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How to build a successful fire service organizational culture

It starts with a strong focus on individual roles, team empowerment, and honing leadership skills among your department’s “influencers”


As a chief, you need everyone performing with 100% effectiveness within their specific role – including you.

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By Matthew Caward

Changing an organization’s culture is a monumental process.

You must first build a strong executive staff that is empowered to develop great policies and that understands the importance of organizational culture. The next step is developing a mission that is easily definable and achievable, followed by a vision that encompasses the organization’s ideals – ideals that are greater than yourself and the members that make up the organization you lead.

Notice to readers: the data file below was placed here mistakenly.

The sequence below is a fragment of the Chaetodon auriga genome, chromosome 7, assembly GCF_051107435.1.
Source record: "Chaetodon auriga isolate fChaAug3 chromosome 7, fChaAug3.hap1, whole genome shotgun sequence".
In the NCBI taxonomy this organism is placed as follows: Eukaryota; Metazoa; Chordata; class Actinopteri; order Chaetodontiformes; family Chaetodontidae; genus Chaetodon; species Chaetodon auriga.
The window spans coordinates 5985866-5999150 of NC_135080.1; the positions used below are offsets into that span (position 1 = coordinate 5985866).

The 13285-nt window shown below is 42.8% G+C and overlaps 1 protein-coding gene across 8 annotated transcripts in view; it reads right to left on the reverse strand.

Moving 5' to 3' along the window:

Growing this culture within the organization requires members to not only understand the mission and vision but buy-in to them as well. How can you get the entire organization to buy in to the culture? Here are a few key concepts that will help.

Do your job, understand your role

As a chief officer, you must focus on developing the vision and direction of the organization. It takes years of training, education and experience to build a unique skill set enabling you to craft such vital elements of your department. Well-crafted SMART strategic plans, goals and the objectives necessary to achieve these plans take time – time and skill that few possess.

Key to this process is recognizing that everyone has an important role to play within any team or organization. Each role is critical to the success of that team and, ultimately, the larger organization. Fire chiefs must build a culture in which everyone in the organization knows their specific role, and the members are constantly reminded of the expectations of that role and how their role affects the entire organization. You cannot allow yourself, or anyone else in the organization, to deviate from their role within the organization. Such extreme accountability is one of the highest responsibilities, not just of the chief but every leader at any level of the organization.